International Association of Schools of Social Work said that the 115-year occupation of Hawaii by the United States, its cumulative violations and the outright fraud of the United States portraying itself as a champion of human rights, was not only appalling but criminal.  All human rights were rooted in the right to self-determination.  The International Association of Schools of Social Work called on the Council to restore the right to self-determination as a priority on its agenda, and to support the efforts of Alaska and Hawaii toward self-determination.

North South XXI directed the Minority Forum’s attention to the policies adopted by Ecuador, Venezuela and Bolivia, where the position of minorities in society had been enhanced by ensuring they were enshrined in law, if possible in the constitution, and through public investment in public services and cash transfers to the poorest.  North South XXI welcomed the Forum’s emphasis on education and dialogue as a means of fostering the integration of minorities.

International Muslim Women’s Union said that minority groups in all regions continued to face high levels of poverty, discrimination and marginalization.  Economic progress in India had not had a positive impact on minorities.  Muslims, the largest religious minority in the country, were economically the most backward community, had the lowest employment rate, and there were hardly any incentives for a modern education.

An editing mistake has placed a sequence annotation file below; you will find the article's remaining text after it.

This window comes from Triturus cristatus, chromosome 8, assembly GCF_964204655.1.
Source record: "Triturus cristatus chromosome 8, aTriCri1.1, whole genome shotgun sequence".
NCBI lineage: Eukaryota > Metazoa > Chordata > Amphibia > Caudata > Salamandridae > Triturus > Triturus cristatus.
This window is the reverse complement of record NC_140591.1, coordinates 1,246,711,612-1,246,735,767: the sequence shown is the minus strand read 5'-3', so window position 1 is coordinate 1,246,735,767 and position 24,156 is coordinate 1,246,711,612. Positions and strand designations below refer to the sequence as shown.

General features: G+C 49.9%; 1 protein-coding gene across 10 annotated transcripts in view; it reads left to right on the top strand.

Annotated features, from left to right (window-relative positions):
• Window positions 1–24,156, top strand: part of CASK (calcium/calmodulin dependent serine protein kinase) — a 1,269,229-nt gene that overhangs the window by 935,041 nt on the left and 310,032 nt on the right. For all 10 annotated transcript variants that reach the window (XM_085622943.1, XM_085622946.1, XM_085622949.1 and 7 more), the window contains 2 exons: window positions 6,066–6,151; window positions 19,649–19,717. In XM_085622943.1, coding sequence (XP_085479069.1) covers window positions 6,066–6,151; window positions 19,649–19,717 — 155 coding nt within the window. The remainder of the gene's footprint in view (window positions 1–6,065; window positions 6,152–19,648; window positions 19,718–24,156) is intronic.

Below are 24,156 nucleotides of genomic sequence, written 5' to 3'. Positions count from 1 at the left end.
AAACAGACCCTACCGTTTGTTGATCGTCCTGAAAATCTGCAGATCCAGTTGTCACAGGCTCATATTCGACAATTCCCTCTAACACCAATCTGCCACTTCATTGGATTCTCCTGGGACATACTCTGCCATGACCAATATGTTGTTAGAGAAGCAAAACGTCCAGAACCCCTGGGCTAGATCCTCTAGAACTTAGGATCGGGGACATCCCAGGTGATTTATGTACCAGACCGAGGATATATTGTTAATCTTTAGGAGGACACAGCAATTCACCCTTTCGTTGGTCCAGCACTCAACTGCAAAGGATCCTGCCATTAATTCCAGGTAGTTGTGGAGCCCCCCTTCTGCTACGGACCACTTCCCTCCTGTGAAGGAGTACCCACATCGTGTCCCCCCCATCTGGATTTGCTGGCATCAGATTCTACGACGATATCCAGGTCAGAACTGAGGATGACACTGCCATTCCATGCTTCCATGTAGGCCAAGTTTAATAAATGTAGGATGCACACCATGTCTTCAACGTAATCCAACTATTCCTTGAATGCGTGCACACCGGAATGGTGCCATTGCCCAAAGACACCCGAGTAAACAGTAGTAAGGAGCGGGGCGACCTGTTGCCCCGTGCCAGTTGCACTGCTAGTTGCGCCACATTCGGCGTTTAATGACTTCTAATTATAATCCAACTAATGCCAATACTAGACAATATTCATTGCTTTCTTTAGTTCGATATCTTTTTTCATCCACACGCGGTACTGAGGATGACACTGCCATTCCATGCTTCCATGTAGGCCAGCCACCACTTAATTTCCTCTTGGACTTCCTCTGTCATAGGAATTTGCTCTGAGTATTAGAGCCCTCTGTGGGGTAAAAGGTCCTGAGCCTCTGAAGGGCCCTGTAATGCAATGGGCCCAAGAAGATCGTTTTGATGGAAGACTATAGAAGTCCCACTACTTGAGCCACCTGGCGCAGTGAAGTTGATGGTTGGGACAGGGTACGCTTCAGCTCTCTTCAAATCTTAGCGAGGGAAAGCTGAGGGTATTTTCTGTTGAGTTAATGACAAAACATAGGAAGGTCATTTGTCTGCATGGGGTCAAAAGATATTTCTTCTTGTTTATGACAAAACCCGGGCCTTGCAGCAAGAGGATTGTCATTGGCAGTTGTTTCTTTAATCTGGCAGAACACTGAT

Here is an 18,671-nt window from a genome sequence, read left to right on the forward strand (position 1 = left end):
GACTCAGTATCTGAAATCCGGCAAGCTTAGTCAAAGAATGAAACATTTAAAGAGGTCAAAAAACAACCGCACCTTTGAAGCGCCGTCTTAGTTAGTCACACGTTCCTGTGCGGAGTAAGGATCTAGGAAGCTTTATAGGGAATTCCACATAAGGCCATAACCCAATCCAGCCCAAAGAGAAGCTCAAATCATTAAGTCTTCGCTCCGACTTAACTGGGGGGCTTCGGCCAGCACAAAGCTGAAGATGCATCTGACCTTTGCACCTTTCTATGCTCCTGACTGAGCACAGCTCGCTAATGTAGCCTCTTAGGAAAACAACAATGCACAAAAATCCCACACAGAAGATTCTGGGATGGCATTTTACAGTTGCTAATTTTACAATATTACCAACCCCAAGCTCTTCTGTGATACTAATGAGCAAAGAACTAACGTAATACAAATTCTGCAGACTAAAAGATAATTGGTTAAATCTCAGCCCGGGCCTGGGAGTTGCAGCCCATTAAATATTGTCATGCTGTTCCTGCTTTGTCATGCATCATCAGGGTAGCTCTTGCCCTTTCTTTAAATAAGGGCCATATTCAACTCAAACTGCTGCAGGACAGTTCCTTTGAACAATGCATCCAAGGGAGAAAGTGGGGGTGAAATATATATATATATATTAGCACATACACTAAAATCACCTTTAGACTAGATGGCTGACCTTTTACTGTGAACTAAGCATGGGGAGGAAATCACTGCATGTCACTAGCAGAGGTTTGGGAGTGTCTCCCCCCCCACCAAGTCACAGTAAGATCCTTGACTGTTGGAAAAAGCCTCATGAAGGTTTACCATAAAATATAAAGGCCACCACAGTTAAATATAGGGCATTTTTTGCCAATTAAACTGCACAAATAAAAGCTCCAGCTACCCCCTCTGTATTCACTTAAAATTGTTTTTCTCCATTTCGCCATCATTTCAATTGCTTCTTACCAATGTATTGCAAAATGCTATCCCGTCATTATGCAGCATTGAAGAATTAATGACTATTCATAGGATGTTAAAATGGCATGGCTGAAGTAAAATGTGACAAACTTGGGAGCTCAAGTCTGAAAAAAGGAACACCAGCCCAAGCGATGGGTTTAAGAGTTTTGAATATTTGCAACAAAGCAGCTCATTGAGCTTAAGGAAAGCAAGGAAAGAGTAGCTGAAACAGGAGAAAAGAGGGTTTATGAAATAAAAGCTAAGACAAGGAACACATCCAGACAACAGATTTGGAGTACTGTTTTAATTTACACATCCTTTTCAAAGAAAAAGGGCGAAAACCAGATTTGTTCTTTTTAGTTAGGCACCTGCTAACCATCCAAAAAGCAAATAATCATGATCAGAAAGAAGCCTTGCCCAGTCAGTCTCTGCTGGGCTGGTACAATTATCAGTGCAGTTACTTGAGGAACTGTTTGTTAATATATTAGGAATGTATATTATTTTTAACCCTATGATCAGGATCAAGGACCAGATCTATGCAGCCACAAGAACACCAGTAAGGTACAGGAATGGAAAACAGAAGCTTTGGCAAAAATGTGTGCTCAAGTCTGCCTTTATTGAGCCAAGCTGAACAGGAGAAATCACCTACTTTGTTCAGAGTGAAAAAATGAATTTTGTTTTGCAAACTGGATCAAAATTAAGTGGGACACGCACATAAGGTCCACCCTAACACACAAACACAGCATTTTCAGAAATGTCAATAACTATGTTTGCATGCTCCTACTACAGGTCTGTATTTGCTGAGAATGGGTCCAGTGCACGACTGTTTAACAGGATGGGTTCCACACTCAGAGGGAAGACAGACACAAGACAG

China Society for Human Rights Studies said that education played a key role in the advancement of minorities in their countries.  China had taken special measures to promote the education of ethnic minorities and had established classes for ethnic students.  Those positive examples should be shared with other countries.

United Nations Watch said that, in order to promote peace, the international community did not need more resolutions but needed to act with resolution.  United Nations Watch was concerned to see the attention and resources of the Human Rights Council diverted from urgent country situations to deal with a declaration on the right to peace.

Rights of Reply

China, speaking in a right of reply, firmly rejected the groundless allegations against the freedom of press in China.  The Government protected the freedom of expression of people from all ethnic groups, including the Uyghur ethnic group, and gave full play to the monitoring role of the press and the public in general.  Chinese media had the right to report freely but, like in any country under the rule of law, it had to work within the framework of the Constitution and in accordance to the law.  China hoped that the relevant non-governmental organization would look at China’s freedom of press objectively and would stop making unwarranted charges against it. 

Cuba, speaking in a right of reply, responded to the unfounded allegations made by United Nations Watch, lacking in credibility and legitimacy, in reference to Cuba as a country that violated human rights.  The non-governmental organization was financed by the United States and had openly maintained a media war against Cuba.  Cuba had the right to invoke and defend the right to peace as a way of standing up to the wars of conquest and plundering that had been waged by Western countries, as a result of which a myriad of lives had been lost.  The right to peace was fundamental and it had to be defended and protected.

For use of the information media; not an official record

HRC13/031E